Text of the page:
The Kasama Distribution Center has succeeded in reducing the walking distance of workers to nearly zero by having Racrew robots bring the shelves that contain products right to workers, who then can carry out the picking of products without ever having to move themselves.
At present, 154 Racrew robots travel about 1,300 kilometres a day, significantly improving the efficiency of picking operations by doubling productivity. The use of robots is contributing to the establishment of efficient delivery systems that feature such advantages as reduced time from the receipt of orders to shipping.
Predictive analytics is another boon to the automated warehouse and enables demand forecast accuracy to reduce forecasting errors by 30-50 percent, McKinsey reported. The report also mentioned there will be a significant increase of autonomous and smart vehicles in the supply chain management and 3D printing. “Over time we expect better forecasting via improved analytics and machine learning, small order sizes, and local-for-local manufacturing and 3D printing will put downward pressure on inventory,” Ellis explained. “But short lead times on e-commerce will increase the number of stocking locations and thus the overall level in those industries. It’s not clear what the net effect will be.”
Process automation will allow for the use of physical robots to take on manual tasks, but also through robotic software applications and cognitive computing services, such as AI and machine learning.
Two technologies will combine: robotic process automation (RPA) — involving small, repeatable software programmes or bots — and cognitive computing.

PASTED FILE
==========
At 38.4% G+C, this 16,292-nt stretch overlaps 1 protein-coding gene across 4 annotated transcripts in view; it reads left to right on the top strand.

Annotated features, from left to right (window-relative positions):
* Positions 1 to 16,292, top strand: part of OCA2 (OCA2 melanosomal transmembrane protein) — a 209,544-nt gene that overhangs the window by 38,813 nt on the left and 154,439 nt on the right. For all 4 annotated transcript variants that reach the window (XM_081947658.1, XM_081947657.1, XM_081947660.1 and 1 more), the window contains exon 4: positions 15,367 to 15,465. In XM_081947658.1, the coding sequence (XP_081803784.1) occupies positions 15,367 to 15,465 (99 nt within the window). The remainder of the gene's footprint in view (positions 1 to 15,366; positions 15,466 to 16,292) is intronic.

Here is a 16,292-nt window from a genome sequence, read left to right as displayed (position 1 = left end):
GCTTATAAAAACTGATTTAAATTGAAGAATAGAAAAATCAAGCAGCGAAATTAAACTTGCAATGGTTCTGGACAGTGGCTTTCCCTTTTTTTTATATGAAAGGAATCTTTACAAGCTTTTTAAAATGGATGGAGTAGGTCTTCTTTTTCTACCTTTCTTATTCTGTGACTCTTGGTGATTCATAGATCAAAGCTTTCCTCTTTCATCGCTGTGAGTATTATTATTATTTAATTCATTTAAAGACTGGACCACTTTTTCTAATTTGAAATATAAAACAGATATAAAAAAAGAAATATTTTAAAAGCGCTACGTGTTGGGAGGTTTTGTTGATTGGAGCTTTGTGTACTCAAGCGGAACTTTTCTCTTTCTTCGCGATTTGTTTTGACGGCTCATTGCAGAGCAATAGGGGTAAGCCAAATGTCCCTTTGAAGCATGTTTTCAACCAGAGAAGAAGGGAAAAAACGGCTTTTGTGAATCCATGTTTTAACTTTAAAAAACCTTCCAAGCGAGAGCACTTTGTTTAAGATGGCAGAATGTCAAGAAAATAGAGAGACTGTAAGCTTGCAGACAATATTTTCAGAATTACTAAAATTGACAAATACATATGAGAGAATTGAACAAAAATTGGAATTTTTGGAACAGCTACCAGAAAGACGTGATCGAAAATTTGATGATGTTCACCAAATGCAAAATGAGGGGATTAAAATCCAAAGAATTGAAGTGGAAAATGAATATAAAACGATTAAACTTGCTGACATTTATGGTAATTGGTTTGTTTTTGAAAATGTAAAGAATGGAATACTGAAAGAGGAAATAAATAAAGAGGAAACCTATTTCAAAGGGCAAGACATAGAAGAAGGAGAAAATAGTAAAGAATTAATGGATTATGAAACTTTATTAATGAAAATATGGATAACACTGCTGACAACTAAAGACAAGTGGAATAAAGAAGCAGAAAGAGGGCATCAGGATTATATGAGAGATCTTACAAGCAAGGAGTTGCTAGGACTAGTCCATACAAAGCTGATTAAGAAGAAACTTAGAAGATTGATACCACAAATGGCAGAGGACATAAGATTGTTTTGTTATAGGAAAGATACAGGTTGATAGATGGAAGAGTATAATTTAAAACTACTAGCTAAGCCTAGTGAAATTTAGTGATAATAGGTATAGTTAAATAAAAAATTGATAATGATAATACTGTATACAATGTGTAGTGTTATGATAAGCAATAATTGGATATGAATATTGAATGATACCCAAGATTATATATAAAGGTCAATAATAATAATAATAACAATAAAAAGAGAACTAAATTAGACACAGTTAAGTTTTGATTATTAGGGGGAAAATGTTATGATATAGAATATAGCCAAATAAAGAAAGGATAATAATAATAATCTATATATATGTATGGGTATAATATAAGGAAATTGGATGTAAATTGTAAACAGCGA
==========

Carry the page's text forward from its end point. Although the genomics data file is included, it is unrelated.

This will make a huge difference when it comes to data, by enabling labour to focus on truly mission-critical activities. When RPA is combined with cognitive analysis, it gives programmes the ability to act like humans by making business decisions on the fly.
Warehouses around the world are adopting proactive maintenance processes so that costly and time-consuming equipment failures are less likely to happen. And, of course, the same processes can be used to protect perishable stock.
Everyone is familiar with how sharing-economy platforms and apps, such as Uber, Airbnb, and Laundrapp, have disrupted centuries-old sectors, such as personal transport, accommodation and cleaning. But what few people realise is that the model is now being applied to industrial warehousing.
Startups such as Flexe in the United States and Stowga in the United Kingdom have created apps and cloud platforms that transform both the buy and sell sides of the market. They’re allowing warehouse owners to lease out spare capacity, and clients to rent it on demand over timescales that range from days to months.
Meanwhile on the sell side of the equation, organisations no longer need to carry vast amounts of unused capacity that costs them money, especially when the economy
is unpredictable. With these new on-demand platforms, unused space becomes a commercial asset.
In the future, the distinctions between factory floor and warehouse may begin to disappear. Once some factories move away from monolithic, mass-production
and distribution cycles and into fabrication on demand, the implications could be transformative.
For example, some warehouses may become smaller, smarter, and more closely integrated with manufacturing, even as others follow the Alibaba model by becoming larger and more automated.
Technologies such as programmable cobots – robots that work alongside human beings – will be increasingly important in these cases, following the smartphone model by becoming programmable platforms for a range of process- or industry-specific apps.
3D printing will be another ingredient in the mix. Most organisations are familiar with the concept of using this emergent technology for small, specialised projects. However, some Industry 4.0 analysts believe that 3D printing will become an increasingly important tool on a larger scale.
Today’s smart warehouses are increasingly rolling out transformation strategies that deploy sensors connected to the IoT – so that robots, workers, managers, and even smart vehicles, know the location of every item and can track them on their journeys.